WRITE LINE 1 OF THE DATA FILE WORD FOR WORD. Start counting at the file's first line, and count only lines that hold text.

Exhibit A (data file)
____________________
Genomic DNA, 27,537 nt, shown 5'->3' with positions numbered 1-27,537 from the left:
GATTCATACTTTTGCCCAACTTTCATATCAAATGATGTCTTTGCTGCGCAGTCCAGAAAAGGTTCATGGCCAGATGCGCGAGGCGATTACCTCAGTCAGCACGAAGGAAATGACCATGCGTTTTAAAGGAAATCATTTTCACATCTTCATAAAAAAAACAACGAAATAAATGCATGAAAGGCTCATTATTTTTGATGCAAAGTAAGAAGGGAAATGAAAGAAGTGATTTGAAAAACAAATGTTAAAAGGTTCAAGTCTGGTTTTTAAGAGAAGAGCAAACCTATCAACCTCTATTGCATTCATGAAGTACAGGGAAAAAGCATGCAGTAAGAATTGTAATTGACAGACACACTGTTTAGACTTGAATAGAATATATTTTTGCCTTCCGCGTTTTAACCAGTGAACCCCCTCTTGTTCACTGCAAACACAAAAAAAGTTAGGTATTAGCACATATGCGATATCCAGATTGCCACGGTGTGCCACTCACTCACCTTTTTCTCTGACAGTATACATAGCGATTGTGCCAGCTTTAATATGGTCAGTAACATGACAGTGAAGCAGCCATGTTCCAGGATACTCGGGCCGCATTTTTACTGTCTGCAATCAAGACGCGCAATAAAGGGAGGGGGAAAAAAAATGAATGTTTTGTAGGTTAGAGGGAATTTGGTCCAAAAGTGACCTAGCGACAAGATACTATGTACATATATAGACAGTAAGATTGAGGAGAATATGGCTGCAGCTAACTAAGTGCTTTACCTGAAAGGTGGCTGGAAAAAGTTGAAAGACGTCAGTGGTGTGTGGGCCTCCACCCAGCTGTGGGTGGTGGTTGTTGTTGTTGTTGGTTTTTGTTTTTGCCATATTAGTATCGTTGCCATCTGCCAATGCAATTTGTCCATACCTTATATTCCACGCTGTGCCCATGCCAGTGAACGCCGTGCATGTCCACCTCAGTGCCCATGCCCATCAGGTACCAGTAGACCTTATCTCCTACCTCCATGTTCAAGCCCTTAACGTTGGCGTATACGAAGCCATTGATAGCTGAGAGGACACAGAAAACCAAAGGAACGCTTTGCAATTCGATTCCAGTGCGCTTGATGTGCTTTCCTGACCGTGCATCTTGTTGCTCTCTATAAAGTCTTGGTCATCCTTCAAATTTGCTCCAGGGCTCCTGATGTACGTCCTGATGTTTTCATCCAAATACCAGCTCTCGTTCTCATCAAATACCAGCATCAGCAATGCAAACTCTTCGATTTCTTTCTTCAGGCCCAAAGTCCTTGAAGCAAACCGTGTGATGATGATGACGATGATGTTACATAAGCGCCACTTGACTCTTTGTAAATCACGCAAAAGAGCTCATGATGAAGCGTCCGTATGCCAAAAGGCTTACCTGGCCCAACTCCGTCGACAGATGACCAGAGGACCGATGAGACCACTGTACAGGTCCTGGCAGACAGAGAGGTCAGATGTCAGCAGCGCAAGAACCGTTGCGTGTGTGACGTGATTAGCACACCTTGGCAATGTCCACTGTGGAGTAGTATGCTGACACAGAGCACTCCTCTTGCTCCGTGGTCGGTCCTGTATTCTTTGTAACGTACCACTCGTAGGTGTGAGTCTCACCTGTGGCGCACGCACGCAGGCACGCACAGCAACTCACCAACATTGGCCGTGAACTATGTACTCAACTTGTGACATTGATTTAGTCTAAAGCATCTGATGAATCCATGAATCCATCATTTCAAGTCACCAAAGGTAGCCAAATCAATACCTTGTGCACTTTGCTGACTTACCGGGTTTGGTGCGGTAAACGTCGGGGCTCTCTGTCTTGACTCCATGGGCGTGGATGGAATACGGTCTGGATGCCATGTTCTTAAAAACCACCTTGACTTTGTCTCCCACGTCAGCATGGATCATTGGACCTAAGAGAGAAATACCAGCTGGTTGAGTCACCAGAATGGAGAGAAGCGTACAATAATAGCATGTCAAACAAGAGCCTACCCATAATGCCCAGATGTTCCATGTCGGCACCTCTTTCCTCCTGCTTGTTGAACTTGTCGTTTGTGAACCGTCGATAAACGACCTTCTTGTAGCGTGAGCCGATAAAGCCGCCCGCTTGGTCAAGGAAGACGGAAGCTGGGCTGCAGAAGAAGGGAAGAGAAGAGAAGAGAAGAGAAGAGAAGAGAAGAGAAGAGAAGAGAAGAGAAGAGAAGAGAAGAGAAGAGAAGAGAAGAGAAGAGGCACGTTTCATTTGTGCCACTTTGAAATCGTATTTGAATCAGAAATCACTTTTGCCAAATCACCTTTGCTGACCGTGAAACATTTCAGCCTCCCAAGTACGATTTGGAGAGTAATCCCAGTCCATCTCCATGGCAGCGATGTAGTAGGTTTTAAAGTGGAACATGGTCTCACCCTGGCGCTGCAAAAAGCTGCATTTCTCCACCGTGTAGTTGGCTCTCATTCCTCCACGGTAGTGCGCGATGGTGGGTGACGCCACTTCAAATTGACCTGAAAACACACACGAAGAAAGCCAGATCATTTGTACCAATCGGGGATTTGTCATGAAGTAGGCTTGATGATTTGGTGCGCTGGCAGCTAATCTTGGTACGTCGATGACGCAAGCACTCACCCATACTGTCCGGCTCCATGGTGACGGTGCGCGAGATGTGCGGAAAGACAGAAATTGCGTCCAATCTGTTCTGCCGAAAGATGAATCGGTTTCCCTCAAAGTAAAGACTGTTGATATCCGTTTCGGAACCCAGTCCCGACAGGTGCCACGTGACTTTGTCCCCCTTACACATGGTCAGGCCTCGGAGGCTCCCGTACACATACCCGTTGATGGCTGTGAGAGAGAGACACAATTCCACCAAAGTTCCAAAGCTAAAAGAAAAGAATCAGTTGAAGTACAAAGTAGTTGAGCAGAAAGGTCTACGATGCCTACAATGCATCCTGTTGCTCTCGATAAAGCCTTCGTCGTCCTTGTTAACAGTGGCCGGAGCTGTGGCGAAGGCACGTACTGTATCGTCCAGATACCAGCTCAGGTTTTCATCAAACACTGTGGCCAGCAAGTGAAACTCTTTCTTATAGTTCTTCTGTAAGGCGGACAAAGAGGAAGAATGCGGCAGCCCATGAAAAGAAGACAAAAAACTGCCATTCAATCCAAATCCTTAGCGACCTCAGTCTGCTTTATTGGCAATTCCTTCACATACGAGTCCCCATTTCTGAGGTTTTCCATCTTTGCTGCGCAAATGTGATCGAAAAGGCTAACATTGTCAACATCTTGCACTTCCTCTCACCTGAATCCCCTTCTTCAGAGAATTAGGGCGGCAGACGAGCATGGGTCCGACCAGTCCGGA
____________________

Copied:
Genomic DNA, 27,537 nt, shown 5'->3' with positions numbered 1-27,537 from the left: